FATF keeps Pakistan on grey list till next review in February 2021

FATF president Marcus Pleyer addresses a virtual press conference after the FATF plenary session on October 23, 2020. Photo: Facebook/theFATF  

The Financial Action Task Force (FATF) on Friday decided to keep Pakistan on the “greylist” till the next review of its compliance to the recommendations in February next year.

“Pakistan has made progress across all action plan items and has now largely addressed 21 of 27 action items. As all action plan deadlines have expired, the FATF strongly urges Pakistan to swiftly complete its full action plan by February 2021,” said an FATF statement issued in Paris at the end of the Plenary session, on the decision to keep Pakistan in the list of "Jurisdictions under increased monitoring" or greylist. 

At the FATF Plenary, sources said, Turkey proposed that the members should consider Pakistan’s good work and instead of waiting for completion of the remaining six of the 27 parameters, an FATF on-site team should visit Pakistan to finalise its assessment.

On-site teams are permitted only after jurisdictions complete their Action Plans. Normally such a visit is a signal for exit from the grey or black list. When the proposal was placed before the 38-member Plenary, no other member seconded the move. It was not supported by even China, Malaysia and Saudi Arabia, according to the sources.

The FATF finally decided to keep Pakistan in the “greylist”, as was earlier reported by The Hindu. Pakistan has now almost four months to comply with the recommendations as its performance will now be put to scrutiny in the next Plenary in February 2021.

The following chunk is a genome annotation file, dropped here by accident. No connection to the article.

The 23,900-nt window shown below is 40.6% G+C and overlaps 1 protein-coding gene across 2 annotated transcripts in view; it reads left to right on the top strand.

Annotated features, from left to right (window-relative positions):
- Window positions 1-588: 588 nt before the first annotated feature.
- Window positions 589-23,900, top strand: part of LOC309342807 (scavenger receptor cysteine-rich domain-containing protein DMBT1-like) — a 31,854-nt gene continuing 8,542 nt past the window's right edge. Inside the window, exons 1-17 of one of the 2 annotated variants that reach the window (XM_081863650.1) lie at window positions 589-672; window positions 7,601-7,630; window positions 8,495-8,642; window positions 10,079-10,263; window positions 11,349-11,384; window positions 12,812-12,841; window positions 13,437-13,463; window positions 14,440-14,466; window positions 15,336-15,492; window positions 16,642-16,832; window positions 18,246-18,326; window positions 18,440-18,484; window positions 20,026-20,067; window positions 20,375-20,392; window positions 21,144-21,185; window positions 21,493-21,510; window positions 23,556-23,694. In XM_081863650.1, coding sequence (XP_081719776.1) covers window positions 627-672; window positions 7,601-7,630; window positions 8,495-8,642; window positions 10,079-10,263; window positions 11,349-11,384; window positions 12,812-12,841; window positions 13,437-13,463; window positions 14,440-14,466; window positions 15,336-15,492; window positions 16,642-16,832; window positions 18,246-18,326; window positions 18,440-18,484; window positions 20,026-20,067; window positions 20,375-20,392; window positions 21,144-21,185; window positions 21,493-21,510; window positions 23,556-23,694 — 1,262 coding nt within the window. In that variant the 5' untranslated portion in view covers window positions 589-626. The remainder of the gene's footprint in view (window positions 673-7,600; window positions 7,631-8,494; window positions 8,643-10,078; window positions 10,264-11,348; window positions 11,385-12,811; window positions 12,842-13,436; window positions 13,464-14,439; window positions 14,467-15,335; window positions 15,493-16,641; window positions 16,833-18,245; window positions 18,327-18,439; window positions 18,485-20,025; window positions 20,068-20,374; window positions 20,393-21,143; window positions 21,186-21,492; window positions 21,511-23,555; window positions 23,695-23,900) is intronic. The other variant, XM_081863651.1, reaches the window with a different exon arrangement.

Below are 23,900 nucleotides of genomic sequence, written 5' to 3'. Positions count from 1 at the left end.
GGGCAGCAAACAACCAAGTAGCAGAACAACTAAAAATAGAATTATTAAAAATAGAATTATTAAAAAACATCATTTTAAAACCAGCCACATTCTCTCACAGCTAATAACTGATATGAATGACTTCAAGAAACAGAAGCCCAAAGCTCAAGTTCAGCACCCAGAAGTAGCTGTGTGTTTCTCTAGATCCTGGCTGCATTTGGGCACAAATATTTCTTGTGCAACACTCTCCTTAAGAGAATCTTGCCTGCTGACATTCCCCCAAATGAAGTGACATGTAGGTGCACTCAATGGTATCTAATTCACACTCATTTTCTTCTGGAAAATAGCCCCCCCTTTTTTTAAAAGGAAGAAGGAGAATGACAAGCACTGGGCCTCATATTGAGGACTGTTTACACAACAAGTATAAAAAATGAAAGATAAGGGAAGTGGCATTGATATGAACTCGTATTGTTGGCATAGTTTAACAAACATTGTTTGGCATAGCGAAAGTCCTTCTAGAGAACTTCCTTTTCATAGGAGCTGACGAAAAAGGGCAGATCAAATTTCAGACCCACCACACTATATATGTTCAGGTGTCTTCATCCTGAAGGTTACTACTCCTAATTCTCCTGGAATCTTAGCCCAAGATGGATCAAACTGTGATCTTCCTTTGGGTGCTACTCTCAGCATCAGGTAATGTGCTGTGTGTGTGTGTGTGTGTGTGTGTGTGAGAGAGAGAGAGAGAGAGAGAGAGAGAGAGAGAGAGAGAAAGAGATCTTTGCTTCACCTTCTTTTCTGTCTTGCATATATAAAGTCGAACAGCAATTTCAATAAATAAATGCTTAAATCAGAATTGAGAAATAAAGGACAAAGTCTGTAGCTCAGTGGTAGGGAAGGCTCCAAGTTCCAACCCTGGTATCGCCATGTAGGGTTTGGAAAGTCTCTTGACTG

The points on which Pakistan failed to deliver included its lack of action against the charitable organisations or non-profit organisations linked to the terror groups banned by the UN Security Council; and delays in the prosecution of banned individuals and entities like Lashkar-e-Taiba (LeT) chief Hafiz Saeed and LeT operations chief, Zaki Ur Rahman Lakhvi, as well as Jaish-e- Mohammad chief Masood Azhar.

While Saeed was sentenced in February this year to 11 years in prison for terror financing, and he remains behind bars, the Pakistan government claims the others are “untraceable”. Queries have been raised on each of the missing persons and about the efforts made to trace them.

The FATF has also noted that there were few convictions of terror commanders of UN-designated entities affiliated to the Al Qaeda and the Haqqani network. Pakistan was found non-compliant in cracking down on terror financing through narcotics and smuggling of mining products including precious stones.

The FATF process also showed concern about the 4,000 names that were on Pakistan’s Schedule-IV list under the Anti-Terrorism Act up to January, but went missing in September 2020. Pakistan has been asked as to how this happened.

The FATF “greylist” refers to countries that are “monitored jurisdictions”, while the “blacklist” refers to those facing a “call to action” or severe banking strictures, sanctions and difficulties in accessing loans.

Our code of editorial values

This article is closed for comments.
Please Email the Editor

Printable version | Dec 7, 2021 9:16:31 AM |

Next Story